MadSci Network: Botany

Re: I would like to know if plants have feelings, senses?

Date: Sat Jan 29 21:06:03 2000
Posted By: David Hershey, Faculty, Botany, NA
Area of science: Botany
ID: 949121022.Bt

Plants can sense light (phototropism, photomorphogenesis, photoperiodism) 
and gravity (gravitropism) and some can respond to touch (thigmotropism, 
thigmonasty) (Salisbury and Ross, 1985). As far as botanists have 
determined, plants do not have feelings, do not grow better when exposed to 
certain types of music, and cannot communicate with humans as claimed in 
the bestselling book "The Secret Life of Plants." Those claims have been 
debunked by real botanists (Hershey, 1995). Botany is unfortunately 
hampered by many misconceptions. However, the scientific aspects of plants 
are extremely fascinating, probably even more so than the false claims 
(Attenborough, 1995). 

Even nonvegetarians are indirectly eating plants because photosynthetic 
plants are at the base of our food chain. So we either eat plants directly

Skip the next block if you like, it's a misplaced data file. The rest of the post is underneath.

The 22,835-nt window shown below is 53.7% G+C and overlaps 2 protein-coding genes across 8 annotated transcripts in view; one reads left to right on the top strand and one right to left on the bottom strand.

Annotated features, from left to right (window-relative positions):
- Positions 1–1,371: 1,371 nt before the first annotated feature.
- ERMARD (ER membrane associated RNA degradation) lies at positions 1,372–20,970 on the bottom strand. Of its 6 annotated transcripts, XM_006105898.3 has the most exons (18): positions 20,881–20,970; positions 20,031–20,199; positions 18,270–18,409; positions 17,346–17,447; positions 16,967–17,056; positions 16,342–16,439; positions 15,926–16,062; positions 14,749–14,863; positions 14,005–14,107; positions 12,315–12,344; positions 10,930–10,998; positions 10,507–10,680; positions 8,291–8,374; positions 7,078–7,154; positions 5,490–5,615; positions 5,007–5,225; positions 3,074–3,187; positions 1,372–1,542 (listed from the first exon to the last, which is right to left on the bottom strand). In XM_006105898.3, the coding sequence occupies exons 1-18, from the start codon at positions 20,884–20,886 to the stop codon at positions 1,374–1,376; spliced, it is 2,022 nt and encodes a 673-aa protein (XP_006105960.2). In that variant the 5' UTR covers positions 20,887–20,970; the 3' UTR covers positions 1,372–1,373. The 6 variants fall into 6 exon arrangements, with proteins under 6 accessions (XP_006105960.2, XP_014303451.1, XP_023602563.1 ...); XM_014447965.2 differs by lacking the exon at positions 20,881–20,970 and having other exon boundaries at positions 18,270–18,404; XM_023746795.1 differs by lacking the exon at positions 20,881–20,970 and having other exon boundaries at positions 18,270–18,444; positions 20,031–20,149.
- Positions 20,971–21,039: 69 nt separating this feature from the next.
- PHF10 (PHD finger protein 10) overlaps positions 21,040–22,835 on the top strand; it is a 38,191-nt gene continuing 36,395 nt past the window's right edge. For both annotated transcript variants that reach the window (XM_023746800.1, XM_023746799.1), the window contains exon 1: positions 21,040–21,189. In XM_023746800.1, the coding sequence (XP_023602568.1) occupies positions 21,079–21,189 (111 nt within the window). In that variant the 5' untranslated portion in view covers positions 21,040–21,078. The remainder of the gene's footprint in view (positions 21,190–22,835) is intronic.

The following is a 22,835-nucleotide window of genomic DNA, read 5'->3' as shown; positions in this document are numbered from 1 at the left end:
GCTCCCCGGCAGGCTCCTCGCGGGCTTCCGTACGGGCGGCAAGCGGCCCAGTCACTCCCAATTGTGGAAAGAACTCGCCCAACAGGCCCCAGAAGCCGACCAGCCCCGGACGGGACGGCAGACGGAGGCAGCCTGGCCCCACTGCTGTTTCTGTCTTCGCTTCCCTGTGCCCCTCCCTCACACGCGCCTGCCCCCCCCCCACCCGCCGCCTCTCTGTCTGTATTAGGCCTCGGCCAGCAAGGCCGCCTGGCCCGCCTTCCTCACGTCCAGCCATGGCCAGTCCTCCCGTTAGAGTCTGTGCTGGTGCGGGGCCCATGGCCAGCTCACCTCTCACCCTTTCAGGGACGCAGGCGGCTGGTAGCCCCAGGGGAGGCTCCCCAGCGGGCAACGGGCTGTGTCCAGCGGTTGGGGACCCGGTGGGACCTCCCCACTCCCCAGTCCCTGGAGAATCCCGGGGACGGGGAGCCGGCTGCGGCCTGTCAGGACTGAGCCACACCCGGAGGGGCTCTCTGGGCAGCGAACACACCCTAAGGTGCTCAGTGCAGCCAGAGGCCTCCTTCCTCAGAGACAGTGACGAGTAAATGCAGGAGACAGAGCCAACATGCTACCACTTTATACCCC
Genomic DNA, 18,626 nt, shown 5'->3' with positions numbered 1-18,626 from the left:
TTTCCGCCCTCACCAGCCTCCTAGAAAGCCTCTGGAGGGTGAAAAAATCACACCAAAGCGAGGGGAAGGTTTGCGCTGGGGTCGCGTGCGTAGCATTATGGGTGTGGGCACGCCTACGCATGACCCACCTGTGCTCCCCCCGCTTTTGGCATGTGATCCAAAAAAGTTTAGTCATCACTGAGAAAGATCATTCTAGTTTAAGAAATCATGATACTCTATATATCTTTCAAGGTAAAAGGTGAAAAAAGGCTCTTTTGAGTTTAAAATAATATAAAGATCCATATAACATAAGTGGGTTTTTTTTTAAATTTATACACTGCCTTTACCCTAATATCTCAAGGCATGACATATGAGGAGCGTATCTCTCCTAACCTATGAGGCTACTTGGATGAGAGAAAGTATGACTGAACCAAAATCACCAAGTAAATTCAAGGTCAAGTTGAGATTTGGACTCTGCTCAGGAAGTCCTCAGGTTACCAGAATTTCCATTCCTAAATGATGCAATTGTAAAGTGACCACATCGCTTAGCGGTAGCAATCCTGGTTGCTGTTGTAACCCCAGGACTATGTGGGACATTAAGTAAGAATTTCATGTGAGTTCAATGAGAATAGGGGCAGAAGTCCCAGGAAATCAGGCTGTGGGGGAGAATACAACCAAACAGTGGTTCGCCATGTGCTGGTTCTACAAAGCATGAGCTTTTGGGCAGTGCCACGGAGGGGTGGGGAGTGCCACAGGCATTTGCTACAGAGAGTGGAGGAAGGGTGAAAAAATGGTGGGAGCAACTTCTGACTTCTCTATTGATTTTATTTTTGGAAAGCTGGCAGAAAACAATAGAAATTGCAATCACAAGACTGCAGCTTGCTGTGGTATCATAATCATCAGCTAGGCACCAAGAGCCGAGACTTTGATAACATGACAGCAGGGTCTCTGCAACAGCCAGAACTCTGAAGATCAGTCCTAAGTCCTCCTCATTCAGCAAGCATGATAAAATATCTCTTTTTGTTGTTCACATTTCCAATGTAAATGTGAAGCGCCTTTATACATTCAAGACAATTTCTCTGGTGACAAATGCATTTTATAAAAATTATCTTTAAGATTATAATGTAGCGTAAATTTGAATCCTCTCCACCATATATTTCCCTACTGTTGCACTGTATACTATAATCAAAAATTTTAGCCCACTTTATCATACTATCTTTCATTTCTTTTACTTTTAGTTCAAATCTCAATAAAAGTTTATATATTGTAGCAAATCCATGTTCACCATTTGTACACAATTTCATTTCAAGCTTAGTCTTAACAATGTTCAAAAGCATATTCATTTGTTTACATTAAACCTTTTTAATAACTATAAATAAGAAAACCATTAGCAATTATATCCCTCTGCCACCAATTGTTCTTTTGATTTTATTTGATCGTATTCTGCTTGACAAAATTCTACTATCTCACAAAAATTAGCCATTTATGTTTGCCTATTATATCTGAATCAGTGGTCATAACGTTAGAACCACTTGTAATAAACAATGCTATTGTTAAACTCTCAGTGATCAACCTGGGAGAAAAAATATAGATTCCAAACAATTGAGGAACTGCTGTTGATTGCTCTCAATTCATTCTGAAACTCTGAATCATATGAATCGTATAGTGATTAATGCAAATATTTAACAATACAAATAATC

or we eat animals that eat plants. Medical research has clearly shown that 
it is better for your health to eat a mostly vegetarian diet. It is also 
better for the environment because domestic animals pollute the environment 
with massive amounts of waste and eating animals is less efficient. The 
land area to support a human population eating plants is about one-tenth 
the area needed to support the same population that eats meat (Starr and 
McMillan, 1995). Strange as it seems, if you want to help plants, become a 

There are many opportunities if you want to help plants. You can support 
any of the following: conservation organizations, botanic gardens, 
arboretums, state parks, national parks, plant research at colleges and 
universities, efforts to save rainforests, efforts to fight weedy alien 
plants that are crowding out native species, and your town or city's shade 
tree commission. 


Attenborough, D. 1995. The Private Life of Plants. Princeton, NJ: Princeton 
University Press.

Hershey, D.R. 1995. Plant Biology Science Projects. New York: Wiley.

Salisbury, F.B. and Ross, C.W. 1985. Plant Physiology. Belmont, CA: 

Starr, C. and McMillan, B. 1995. Human Biology. Belmont, CA: Wadsworth. 

Answer on thigmotropism:

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